Specifically, November 22, 1963, since everyone in America aged 50 or older is thinking about that day. These were the top ten on the Billboard Hot 100 for November 23, 1963, which is a day later, but as far as I can tell, the dates on the Billboard charts are a bit off, the way a magazine will come out in April and be called the May issue.
10. Los Indio Tabajaras, “Maria Elena”. Recorded in 1958, released in the United States in 1962, and on the charts here in 1963. A version by Jimmy Dorsey hit #1 in 1941. Los Indios Tabajaras were Brazilian.
9. The Singing Nun, “Dominique”. At one point, this made #1. It is often cited as having a calming influence on America after Kennedy’s death. The story of Jeanne Deckers, “The Singing Nun”, is fascinating and ultimately tragic. In 1982, under severe tax problems, she recorded a disco version of the song.
8. Elvis Presley, “Bossa Nova Baby”. From Fun in Acapulco.
7. Tommy Roe, “Everybody”. Released after his Buddy Holly-influenced chart topper, “Sheila”, this was a last gasp before Roe turned into the ultimate bubblegum artist with songs like “Sweet Pea”.
6. Lesley Gore, “She’s a Fool”. Once, at summer camp when I was, I don’t know, 12 years old, there was a dance. I spent the entire night with one girl. They only had two albums, which they played over and over. One was The Golden Hits of Lesley Gore. I don’t remember what the other album was, but I never hear Lesley Gore without thinking of that night.
5. The Impressions, “It’s All Right”. Made #1 on the R&B charts. Probably gets more respect today than any other song on this list.
4. Jimmy Gilmer & the Fireballs, “Sugar Shack”. Greil Marcus once called this “perhaps the worst excuse for itself rock & roll had yet produced”. (Don’t worry, the Beatles were just around the corner.) As opposed to “It’s All Right”, this might be the song that gets the least respect today of all of the songs on this list. In one of the more confounding moments in Billboard chart history, “Sugar Shack” bumped “It’s All Right” off the #1 spot on the R&B charts.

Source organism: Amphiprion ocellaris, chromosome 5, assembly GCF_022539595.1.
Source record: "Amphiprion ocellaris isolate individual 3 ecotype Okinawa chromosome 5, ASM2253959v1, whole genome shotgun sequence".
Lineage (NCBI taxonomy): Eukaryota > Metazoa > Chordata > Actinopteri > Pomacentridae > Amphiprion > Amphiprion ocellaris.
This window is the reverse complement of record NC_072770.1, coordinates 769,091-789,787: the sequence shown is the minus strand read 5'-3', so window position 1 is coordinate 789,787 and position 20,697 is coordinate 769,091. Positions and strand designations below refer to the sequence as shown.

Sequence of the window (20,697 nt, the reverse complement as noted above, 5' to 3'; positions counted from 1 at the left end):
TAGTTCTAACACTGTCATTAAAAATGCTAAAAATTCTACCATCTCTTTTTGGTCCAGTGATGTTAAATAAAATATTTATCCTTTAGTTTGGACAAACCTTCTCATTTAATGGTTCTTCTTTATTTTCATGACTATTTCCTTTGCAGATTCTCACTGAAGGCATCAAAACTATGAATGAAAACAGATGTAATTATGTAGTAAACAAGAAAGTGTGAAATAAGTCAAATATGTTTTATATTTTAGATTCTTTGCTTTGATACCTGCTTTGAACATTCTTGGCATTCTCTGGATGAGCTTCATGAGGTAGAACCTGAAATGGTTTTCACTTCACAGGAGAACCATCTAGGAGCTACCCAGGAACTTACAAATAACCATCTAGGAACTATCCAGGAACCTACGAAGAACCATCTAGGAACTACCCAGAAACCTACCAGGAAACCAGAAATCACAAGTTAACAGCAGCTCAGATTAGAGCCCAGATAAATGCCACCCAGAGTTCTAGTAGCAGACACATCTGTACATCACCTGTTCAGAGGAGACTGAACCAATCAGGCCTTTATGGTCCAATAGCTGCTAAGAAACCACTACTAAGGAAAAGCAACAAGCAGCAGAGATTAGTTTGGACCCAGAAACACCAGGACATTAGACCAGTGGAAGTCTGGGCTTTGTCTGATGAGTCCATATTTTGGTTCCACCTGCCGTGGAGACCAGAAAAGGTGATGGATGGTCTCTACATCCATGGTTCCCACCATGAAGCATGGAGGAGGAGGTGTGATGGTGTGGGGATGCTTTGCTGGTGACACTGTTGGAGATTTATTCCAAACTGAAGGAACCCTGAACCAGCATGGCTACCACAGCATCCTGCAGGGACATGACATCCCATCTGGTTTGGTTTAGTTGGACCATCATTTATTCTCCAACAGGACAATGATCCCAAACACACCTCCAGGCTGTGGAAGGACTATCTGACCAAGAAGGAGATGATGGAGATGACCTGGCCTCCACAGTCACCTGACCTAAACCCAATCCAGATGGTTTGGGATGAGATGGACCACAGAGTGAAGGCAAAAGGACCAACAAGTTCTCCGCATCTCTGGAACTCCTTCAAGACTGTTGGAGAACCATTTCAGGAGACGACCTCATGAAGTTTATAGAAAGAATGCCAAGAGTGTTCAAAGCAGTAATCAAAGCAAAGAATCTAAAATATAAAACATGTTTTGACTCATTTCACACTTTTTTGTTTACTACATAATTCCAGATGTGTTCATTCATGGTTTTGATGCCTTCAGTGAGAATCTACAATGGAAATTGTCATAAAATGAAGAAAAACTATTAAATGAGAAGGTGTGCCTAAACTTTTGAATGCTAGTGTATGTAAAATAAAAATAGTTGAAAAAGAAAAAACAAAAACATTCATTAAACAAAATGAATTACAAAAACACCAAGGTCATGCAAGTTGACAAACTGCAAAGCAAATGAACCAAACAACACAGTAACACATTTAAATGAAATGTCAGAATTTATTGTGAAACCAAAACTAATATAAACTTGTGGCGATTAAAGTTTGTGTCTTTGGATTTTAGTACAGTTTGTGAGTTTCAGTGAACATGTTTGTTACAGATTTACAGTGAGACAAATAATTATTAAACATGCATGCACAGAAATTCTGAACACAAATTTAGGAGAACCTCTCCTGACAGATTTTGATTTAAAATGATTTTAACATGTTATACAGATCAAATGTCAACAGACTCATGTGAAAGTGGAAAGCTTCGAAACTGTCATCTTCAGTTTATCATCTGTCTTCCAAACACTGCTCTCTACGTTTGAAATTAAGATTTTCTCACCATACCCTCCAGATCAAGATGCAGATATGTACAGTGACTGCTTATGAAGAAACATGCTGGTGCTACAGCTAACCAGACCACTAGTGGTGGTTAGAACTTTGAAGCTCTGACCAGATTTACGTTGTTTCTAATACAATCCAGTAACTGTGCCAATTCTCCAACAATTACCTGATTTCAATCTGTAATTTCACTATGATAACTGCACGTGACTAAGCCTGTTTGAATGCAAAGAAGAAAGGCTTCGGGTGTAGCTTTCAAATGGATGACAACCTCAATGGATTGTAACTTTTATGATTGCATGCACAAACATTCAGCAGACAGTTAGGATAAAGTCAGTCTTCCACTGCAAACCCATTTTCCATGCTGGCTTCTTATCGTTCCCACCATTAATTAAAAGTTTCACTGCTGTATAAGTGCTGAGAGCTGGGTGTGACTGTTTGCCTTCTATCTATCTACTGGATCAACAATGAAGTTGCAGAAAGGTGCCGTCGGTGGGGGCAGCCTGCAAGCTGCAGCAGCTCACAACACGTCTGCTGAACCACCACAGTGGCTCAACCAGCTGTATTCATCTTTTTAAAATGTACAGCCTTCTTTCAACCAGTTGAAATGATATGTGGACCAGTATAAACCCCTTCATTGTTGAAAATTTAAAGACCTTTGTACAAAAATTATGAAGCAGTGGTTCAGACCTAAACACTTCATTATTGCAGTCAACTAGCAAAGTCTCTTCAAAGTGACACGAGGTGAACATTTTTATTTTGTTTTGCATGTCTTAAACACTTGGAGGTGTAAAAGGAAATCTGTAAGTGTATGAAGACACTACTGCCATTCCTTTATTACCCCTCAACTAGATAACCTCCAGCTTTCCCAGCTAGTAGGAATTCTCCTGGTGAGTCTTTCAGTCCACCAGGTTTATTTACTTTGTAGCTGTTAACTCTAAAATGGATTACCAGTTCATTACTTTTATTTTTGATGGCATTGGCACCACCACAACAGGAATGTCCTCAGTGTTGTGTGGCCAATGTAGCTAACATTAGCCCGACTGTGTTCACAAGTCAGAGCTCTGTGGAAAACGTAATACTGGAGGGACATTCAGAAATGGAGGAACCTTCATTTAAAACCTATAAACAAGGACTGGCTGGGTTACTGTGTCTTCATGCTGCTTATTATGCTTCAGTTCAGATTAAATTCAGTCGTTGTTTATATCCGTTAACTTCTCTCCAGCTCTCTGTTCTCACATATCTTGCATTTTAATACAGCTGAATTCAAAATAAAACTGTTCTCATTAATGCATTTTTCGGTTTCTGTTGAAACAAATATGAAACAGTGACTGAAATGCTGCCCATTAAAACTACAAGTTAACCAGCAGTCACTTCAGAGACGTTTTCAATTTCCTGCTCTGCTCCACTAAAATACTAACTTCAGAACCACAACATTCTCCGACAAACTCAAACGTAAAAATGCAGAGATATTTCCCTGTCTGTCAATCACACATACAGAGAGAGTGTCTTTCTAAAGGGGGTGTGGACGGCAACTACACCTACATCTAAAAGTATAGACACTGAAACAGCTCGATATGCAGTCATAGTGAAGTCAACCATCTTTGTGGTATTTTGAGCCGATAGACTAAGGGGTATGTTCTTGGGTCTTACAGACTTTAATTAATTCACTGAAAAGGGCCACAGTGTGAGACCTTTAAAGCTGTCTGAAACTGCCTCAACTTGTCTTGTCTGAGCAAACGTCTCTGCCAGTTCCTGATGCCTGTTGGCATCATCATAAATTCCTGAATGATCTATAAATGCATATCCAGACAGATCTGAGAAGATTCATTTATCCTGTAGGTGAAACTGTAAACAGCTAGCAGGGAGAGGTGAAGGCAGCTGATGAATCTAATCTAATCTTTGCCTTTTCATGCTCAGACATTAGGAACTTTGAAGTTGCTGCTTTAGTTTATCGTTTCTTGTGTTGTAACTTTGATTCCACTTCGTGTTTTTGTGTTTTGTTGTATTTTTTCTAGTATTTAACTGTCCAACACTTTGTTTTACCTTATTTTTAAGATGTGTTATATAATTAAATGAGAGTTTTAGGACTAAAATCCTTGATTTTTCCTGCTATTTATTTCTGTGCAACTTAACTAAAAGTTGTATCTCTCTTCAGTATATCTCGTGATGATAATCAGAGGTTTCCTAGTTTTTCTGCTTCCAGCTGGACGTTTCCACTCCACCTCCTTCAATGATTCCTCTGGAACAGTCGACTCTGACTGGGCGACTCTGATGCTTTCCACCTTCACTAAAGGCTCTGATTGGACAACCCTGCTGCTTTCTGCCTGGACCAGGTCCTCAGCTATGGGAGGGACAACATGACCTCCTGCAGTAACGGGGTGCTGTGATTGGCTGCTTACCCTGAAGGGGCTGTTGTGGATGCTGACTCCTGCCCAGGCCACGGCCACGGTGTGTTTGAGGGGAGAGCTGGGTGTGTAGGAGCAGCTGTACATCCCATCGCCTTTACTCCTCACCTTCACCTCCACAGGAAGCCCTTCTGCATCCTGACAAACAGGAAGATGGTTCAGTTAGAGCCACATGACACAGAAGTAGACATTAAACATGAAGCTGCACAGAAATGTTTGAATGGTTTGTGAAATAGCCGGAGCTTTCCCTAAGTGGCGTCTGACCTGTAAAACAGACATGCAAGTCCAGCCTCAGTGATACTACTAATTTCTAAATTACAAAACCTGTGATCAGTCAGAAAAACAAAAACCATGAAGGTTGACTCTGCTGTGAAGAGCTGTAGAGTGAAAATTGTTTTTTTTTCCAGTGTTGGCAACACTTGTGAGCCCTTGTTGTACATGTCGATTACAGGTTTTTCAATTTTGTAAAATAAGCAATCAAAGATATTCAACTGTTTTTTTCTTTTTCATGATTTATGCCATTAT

3. Nino Temple & April Stevens, “Deep Purple”. This was #1 on the charts the previous week. The song came from the 1930s, and made #1 in 1939 with Larry Clinton and His Orchestra. Nino Temple and April Stevens were brother and sister. (More than a decade later, Donny and Marie Osmond charted with their version of the song.) I was going to make a crack about how this was not where the band Deep Purple got their name, but then I looked it up, and sure enough, Richie Blackmore suggested the name because “Deep Purple” was his granny’s favorite song.
2. The Village Stompers, “Washington Square”. I’m no expert, but this must be one of the last Dixieland records to chart this high on the Hot 100.
1. Dale & Grace, “I’m Leaving It Up to You”. Wikipedia factoid: “It was the #1 song when President John F. Kennedy was assassinated in Dallas, Texas. Dale and Grace were in Dallas on the day of the assassination and scheduled to perform that night as part of Dick Clark's Caravan of Stars (with Bobby Rydell, Jimmy Clanton, and Brian Hyland), and moments before the assassination had waved to the president's motorcade from a vantage point near their hotel.”
[edited to add Spotify playlist]